TSH, Hyperthyroidism, & Hypothyroidism
Thyroid-stimulating hormone (TSH) test is used to diagnose hyperthyroidism and hypothyroidism. It is ordered when a patient shows signs and symptoms of hypo- and hyperthyroidism. Hypothyroidism is the deficiency in the production of thyroid hormones; symptoms include weight gain, constipation, dry skin, fatigue, and cold intolerance. Hyperthyroidism is the overproduction of thyroid hormones at dangerously high levels; symptoms include sleeping difficulty, irritated eyes, nervousness, tremors, weight loss, and rapid heart rate. Thyroxine (T4) and triiodothyronine (T3) are the two types of hormones produced by the thyroid gland – small butterfly-shaped gland that lies in the neck flat against the windpipe. T4 and T3 are responsible in controlling metabolism and growth
Functions of TSH
TSH is produced by the pituitary gland, a small oval gland at the base of the brain and just behind the sinus cavities. TSH maintains the stable level of thyroid hormones in the blood by stimulating the production and release of T4 and T3 by the thyroid gland. When the amount of thyroid hormones in the blood declines, the hypothalamus releases thyrotrophin-releasing hormone which stimulates the release of TSH by the pituitary gland. Any abnormality to the thyroid gland, pituitary gland, or the hypothalamus can result to hypo- or hyperthyroidism.
TSH test measures the amount of TSH in the blood. It is often ordered together with T3 and T4 tests to diagnose hyper- and hypothyroidism. The test is also used to monitor the improvement of a patient receiving treatment for thyroid disorder.
A healthcare provider will draw blood from your arm for laboratory testing. The test results will be interpreted by your doctor. You should not take certain medications before the test because they can interfere with the results. These medications include propylthiouracil, methimazole, lithium, dopamine, heparin, levodopa, corticosteroids, and others. You should tell your doctor all medications you are taking before the test.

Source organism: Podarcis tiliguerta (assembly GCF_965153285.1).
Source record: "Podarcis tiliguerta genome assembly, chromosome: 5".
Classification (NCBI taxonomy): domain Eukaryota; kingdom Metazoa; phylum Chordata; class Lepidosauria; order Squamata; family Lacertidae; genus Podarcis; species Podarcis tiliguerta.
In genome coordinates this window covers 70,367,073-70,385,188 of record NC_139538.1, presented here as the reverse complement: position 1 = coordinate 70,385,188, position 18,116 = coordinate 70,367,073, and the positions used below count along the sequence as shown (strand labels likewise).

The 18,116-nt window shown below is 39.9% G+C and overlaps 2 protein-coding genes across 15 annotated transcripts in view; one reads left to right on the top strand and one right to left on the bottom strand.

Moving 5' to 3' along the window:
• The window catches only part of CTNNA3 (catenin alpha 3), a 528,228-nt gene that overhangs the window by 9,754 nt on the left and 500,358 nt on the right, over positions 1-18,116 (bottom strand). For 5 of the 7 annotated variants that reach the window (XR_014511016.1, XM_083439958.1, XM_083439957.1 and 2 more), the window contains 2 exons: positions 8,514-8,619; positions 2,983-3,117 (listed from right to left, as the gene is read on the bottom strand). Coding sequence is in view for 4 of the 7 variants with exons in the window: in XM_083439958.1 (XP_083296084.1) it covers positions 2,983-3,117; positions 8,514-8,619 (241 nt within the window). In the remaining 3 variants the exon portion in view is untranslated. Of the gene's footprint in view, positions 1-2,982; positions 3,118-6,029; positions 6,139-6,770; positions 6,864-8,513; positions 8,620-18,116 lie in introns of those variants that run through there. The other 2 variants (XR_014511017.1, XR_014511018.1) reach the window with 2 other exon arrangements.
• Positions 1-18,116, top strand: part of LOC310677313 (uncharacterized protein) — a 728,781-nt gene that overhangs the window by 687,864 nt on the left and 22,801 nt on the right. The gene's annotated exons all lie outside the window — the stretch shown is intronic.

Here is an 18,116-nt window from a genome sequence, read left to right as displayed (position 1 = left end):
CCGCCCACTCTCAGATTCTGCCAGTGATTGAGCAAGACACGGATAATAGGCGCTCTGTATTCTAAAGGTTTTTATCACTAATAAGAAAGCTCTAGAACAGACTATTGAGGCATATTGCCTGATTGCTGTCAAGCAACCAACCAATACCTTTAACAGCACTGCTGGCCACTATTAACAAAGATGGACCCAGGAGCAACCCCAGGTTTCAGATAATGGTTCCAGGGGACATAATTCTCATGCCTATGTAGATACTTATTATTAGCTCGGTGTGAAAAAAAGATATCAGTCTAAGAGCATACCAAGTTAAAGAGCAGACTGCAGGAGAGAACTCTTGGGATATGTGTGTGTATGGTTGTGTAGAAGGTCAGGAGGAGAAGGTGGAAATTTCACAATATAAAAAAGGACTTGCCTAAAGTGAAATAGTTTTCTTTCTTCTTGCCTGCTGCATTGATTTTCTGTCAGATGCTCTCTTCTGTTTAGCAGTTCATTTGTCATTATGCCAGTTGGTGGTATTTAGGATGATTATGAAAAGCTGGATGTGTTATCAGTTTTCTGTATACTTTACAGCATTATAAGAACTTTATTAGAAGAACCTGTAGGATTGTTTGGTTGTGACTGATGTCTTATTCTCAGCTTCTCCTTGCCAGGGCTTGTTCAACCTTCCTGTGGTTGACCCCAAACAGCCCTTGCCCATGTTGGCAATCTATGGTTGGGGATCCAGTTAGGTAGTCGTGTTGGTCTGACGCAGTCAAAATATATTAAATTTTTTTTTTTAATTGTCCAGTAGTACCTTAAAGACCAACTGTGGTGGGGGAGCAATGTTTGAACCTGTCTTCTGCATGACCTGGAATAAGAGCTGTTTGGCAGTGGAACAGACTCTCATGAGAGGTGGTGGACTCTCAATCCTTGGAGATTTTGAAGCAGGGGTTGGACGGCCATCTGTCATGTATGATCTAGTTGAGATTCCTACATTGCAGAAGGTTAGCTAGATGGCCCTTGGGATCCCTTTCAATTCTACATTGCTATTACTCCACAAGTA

Interpretation of TSH Test Results
An underactive thyroid gland results to the increase in blood TSH level as the pituitary gland is continuously releasing TSH to get the thyroid gland respond and produce more hormones. According to AACE, TSH level below 0.3 mlU/L is considered low as the normal range for blood TSH is 0.3-3.0 mIU/L. A high TSH level but with normal T4 and T3 levels is considered mild or subclinical hypothyroidism. Moreover, a high TSH level but with low T4 and T3 levels is considered hypothyroidism.
An overactive thyroid gland results to the decrease in blood TSH level as the pituitary gland slows down or even stops releasing TSH when it senses that there is too much thyroid hormones in the blood. Hyperthyroidism occurs when the thyroid gland keeps on producing hormones even without being stimulated by the TSH. A low TSH level but with normal T4 and T3 levels is considered mild or subclinical hyperthyroidism. A low TSH level but with high or normal T4 and T3 levels is considered hyperthyroidism.
Disease or injury to the thyroid gland can both results to hyper- or hypothyroidism. But disease or injury to both the hypothalamus and pituitary gland can also result to hyper- or hypothyroidism. For example, tumor to the pituitary gland can cause elevation or deficiency in thyroid hormones. A low TSH level with low or normal T4 and T3 levels is considered non-thyroidal disease or rare pituitary (secondary) hyperthyroidism.[ad#afterpost]
References and Further Reading